Key Parts of Landfill Case Tossed Out


A San Bernardino County judge Wednesday threw out key portions of a sweeping business corruption case involving trash giant Waste Management Inc. and its failed attempt to build the world's largest landfill in the Mojave Desert.

Superior Court Judge Joseph E. Johnston dismissed all nine criminal counts alleging securities fraud against Waste Management, three of its former executives and a county employee also charged in the case.

Johnston also dismissed all remaining charges against former Waste Management Vice President Robert Morris, making him the second company official to be removed from the case.

"We do think we gutted their case," said Fred Friedman, an attorney for Waste Management.

A grand jury last fall indicted Waste Management and five individuals on charges of plotting to destroy the dump project's main opponent through a campaign of corporate espionage, disinformation and dirty tricks. The charges stemmed from Waste Management's efforts to neutralize the anti-dump activities of Cadiz Inc., a Santa Monica-based produce grower that fought the dump to protect its desert farm and the underlying ground-water supply.

After securing most of the needed approvals, Waste Management abandoned the project in 1996 after the criminal probe began.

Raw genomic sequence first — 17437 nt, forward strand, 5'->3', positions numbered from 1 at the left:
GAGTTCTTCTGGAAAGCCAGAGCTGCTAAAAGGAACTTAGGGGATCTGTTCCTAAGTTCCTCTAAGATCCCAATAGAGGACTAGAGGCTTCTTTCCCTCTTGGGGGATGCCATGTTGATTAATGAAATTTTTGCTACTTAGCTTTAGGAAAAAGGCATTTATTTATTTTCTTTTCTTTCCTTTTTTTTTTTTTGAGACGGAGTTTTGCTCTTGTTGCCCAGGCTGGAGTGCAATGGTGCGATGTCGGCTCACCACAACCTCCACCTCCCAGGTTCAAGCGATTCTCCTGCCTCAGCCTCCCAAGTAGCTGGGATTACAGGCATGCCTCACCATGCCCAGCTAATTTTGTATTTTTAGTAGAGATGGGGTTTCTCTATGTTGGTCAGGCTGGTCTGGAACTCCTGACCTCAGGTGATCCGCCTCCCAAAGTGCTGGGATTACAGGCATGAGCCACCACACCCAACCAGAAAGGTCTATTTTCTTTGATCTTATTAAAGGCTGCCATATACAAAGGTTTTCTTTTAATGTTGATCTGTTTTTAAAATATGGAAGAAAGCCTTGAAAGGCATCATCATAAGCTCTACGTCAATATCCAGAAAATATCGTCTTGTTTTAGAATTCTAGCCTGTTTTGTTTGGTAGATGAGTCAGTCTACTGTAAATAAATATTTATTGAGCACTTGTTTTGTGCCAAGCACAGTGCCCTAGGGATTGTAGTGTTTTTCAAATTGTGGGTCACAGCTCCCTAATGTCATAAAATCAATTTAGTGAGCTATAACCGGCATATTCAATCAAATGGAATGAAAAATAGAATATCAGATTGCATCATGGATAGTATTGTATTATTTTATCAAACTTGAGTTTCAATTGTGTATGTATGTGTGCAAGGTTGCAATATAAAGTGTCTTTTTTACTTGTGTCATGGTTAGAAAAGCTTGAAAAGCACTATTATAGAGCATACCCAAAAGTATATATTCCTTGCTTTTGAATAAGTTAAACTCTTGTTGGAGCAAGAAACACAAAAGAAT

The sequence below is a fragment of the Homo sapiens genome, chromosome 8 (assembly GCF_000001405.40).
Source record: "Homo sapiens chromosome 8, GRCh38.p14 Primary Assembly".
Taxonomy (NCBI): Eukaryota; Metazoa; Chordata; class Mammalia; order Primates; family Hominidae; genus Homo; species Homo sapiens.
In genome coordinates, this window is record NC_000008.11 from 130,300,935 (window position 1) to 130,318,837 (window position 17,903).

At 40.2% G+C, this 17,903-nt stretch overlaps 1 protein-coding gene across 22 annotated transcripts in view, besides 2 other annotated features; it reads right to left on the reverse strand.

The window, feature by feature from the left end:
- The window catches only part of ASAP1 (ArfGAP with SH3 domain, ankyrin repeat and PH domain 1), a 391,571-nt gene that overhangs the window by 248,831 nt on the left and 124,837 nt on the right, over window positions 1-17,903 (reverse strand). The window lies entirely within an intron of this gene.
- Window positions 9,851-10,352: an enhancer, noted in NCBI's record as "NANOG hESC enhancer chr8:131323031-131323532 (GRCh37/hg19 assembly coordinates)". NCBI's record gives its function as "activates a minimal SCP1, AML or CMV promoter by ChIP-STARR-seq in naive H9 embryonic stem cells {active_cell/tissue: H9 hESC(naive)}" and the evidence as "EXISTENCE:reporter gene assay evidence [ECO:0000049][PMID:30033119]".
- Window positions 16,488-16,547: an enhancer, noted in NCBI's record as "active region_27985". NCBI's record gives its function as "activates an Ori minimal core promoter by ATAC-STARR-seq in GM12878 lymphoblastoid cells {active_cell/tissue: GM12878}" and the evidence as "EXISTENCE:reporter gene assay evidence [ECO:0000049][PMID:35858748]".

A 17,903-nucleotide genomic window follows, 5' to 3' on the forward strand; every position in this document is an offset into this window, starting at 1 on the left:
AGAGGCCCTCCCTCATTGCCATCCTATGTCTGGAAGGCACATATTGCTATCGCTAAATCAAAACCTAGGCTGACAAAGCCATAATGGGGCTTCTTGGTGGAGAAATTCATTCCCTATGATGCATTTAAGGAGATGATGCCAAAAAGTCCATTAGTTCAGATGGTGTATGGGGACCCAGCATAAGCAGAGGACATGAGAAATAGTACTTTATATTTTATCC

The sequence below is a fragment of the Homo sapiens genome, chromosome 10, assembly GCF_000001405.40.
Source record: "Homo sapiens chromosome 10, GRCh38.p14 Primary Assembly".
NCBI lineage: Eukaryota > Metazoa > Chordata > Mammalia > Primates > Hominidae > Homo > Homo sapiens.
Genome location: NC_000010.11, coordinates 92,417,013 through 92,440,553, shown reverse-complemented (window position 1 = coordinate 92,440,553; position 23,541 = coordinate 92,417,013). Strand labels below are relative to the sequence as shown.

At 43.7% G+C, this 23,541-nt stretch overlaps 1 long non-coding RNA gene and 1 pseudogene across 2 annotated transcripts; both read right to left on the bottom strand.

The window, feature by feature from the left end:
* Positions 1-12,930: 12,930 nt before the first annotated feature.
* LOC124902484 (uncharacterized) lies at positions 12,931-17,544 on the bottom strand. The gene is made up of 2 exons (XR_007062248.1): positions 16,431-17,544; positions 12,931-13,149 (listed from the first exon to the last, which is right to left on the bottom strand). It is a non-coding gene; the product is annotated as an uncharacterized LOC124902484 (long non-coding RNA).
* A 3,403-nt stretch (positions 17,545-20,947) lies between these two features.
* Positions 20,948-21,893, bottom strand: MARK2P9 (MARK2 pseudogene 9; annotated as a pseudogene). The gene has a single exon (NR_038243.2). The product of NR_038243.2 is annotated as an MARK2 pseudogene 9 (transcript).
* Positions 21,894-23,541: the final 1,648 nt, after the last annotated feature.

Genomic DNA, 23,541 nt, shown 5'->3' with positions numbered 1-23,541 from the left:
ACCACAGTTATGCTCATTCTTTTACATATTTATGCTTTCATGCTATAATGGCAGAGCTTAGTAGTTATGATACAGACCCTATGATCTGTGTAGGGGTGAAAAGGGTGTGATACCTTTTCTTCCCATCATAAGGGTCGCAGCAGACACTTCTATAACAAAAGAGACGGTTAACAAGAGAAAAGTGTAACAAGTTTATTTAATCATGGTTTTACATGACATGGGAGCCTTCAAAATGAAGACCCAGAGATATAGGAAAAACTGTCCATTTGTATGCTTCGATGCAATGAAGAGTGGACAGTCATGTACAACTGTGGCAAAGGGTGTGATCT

Wednesday's ruling left Waste Management, former company officials Stu Clark and Glen Odell, and former county employee Philip E. Smith still facing 11 felony counts, including charges of stealing trade secrets and preparing false evidence.

But the stock fraud charges--stemming from purported efforts to weaken Cadiz by sinking its stock price--carried the most severe penalties and were the heart of the case. If convicted, Waste Management faced fines of up to $10 million on each of the nine counts.

San Bernardino County Deputy Dist. Atty. Grover Merritt acknowledged that the ruling was a blow to the case, but he said authorities haven't given up. "We put a lot of work into it and we disagree vehemently with the judge's decision," Merritt said. "At the moment, we're strongly leaning toward refiling" the criminal charges.

Brian Hennigan, attorney for Morris, described his client's dismissal as "a vindication from the court," and said Morris "is delighted with the result."

Earlier this month, Johnston dismissed all charges against Harold Cahill, another former Waste Management official.

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